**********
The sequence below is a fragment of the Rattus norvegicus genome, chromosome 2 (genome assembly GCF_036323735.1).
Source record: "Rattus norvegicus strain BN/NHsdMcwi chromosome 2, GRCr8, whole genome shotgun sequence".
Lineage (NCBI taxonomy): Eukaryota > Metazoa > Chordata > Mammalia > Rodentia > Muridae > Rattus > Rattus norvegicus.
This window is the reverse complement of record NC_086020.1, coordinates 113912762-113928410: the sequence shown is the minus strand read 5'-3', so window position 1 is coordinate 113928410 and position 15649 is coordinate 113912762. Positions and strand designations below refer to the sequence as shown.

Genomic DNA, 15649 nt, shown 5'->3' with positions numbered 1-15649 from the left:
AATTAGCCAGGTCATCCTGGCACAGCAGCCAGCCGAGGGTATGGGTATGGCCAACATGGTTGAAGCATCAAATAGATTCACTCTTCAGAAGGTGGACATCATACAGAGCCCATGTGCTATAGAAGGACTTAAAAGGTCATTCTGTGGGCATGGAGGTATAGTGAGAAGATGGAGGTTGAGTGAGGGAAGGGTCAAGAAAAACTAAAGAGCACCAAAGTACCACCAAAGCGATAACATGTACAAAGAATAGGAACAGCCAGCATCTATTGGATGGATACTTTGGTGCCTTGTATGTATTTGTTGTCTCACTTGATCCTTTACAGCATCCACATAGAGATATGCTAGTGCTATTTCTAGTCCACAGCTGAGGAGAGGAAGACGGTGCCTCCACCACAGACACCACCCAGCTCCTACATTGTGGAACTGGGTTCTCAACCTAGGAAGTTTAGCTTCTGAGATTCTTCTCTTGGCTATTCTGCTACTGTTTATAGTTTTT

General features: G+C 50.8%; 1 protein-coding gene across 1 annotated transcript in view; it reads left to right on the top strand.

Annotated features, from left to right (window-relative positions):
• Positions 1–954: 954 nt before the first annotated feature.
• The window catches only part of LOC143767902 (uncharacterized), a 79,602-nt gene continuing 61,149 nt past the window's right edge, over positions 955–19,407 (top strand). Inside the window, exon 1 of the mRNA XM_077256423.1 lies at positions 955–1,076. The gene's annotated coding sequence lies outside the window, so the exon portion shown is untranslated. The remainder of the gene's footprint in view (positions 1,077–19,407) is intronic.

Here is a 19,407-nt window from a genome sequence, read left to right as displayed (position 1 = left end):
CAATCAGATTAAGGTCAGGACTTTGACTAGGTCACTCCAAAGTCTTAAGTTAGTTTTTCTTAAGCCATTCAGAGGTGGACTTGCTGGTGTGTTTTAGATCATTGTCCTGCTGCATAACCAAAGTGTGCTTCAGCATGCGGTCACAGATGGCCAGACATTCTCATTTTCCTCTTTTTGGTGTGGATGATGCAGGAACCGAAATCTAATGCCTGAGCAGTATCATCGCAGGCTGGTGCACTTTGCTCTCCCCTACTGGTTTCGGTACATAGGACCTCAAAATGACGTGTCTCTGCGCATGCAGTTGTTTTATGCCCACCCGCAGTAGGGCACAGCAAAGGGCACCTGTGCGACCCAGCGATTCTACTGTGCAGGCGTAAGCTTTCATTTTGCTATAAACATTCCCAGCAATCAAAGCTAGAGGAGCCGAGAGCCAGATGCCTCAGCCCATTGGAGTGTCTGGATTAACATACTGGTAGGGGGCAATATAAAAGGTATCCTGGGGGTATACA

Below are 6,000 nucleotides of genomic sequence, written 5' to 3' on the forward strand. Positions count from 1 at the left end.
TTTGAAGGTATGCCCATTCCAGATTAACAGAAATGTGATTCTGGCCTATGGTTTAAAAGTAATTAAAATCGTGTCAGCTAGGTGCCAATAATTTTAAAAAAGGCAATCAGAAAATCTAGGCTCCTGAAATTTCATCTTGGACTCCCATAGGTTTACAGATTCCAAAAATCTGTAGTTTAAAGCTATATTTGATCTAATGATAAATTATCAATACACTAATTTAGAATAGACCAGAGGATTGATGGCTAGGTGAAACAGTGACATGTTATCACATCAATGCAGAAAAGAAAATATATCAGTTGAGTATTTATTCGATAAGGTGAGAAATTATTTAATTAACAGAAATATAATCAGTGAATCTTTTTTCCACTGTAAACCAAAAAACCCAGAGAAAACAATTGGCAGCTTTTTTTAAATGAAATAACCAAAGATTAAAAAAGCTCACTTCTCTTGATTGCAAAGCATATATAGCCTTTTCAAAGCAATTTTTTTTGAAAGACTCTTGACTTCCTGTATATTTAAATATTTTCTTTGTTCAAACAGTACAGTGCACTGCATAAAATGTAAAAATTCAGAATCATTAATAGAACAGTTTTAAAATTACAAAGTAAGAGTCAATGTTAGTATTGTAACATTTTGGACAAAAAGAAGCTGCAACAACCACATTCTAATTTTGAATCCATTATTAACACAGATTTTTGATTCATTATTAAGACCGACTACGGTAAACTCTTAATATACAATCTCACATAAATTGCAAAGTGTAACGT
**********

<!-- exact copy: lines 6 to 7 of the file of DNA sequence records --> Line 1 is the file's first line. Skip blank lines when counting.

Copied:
AATTAGCCAGGTCATCCTGGCACAGCAGCCAGCCGAGGGTATGGGTATGGCCAACATGGTTGAAGCATCAAATAGATTCACTCTTCAGAAGGTGGACATCATACAGAGCCCATGTGCTATAGAAGGACTTAAAAGGTCATTCTGTGGGCATGGAGGTATAGTGAGAAGATGGAGGTTGAGTGAGGGAAGGGTCAAGAAAAACTAAAGAGCACCAAAGTACCACCAAAGCGATAACATGTACAAAGAATAGGAACAGCCAGCATCTATTGGATGGATACTTTGGTGCCTTGTATGTATTTGTTGTCTCACTTGATCCTTTACAGCATCCACATAGAGATATGCTAGTGCTATTTCTAGTCCACAGCTGAGGAGAGGAAGACGGTGCCTCCACCACAGACACCACCCAGCTCCTACATTGTGGAACTGGGTTCTCAACCTAGGAAGTTTAGCTTCTGAGATTCTTCTCTTGGCTATTCTGCTACTGTTTATAGTTTTT

General features: G+C 50.8%; 1 protein-coding gene across 1 annotated transcript in view; it reads left to right on the top strand.